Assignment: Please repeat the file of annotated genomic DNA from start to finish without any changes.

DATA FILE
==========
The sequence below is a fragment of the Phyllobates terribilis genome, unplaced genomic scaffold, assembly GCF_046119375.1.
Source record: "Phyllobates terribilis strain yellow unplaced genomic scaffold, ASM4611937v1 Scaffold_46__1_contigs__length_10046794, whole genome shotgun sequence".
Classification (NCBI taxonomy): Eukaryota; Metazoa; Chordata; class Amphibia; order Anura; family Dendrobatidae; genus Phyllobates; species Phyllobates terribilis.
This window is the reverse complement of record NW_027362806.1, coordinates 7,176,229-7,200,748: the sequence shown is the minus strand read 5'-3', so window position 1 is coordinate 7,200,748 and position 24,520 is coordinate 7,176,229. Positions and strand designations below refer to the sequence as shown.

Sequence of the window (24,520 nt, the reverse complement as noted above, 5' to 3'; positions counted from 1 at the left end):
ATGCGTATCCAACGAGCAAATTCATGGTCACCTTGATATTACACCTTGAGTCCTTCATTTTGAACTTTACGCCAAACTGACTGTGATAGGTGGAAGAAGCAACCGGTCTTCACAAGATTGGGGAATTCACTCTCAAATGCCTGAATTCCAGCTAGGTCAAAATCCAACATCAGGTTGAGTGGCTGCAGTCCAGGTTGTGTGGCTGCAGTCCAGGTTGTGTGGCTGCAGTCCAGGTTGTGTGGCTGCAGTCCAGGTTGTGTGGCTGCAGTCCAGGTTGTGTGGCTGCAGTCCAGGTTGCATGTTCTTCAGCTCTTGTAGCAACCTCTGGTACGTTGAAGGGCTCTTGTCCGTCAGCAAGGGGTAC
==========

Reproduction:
The sequence below is a fragment of the Phyllobates terribilis genome, unplaced genomic scaffold, assembly GCF_046119375.1.
Source record: "Phyllobates terribilis strain yellow unplaced genomic scaffold, ASM4611937v1 Scaffold_46__1_contigs__length_10046794, whole genome shotgun sequence".
Classification (NCBI taxonomy): Eukaryota; Metazoa; Chordata; class Amphibia; order Anura; family Dendrobatidae; genus Phyllobates; species Phyllobates terribilis.
This window is the reverse complement of record NW_027362806.1, coordinates 7,176,229-7,200,748: the sequence shown is the minus strand read 5'-3', so window position 1 is coordinate 7,200,748 and position 24,520 is coordinate 7,176,229. Positions and strand designations below refer to the sequence as shown.

Sequence of the window (24,520 nt, the reverse complement as noted above, 5' to 3'; positions counted from 1 at the left end):
ATGCGTATCCAACGAGCAAATTCATGGTCACCTTGATATTACACCTTGAGTCCTTCATTTTGAACTTTACGCCAAACTGACTGTGATAGGTGGAAGAAGCAACCGGTCTTCACAAGATTGGGGAATTCACTCTCAAATGCCTGAATTCCAGCTAGGTCAAAATCCAACATCAGGTTGAGTGGCTGCAGTCCAGGTTGTGTGGCTGCAGTCCAGGTTGTGTGGCTGCAGTCCAGGTTGTGTGGCTGCAGTCCAGGTTGTGTGGCTGCAGTCCAGGTTGTGTGGCTGCAGTCCAGGTTGCATGTTCTTCAGCTCTTGTAGCAACCTCTGGTACGTTGAAGGGCTCTTGTCCGTCAGCAAGGGGTAC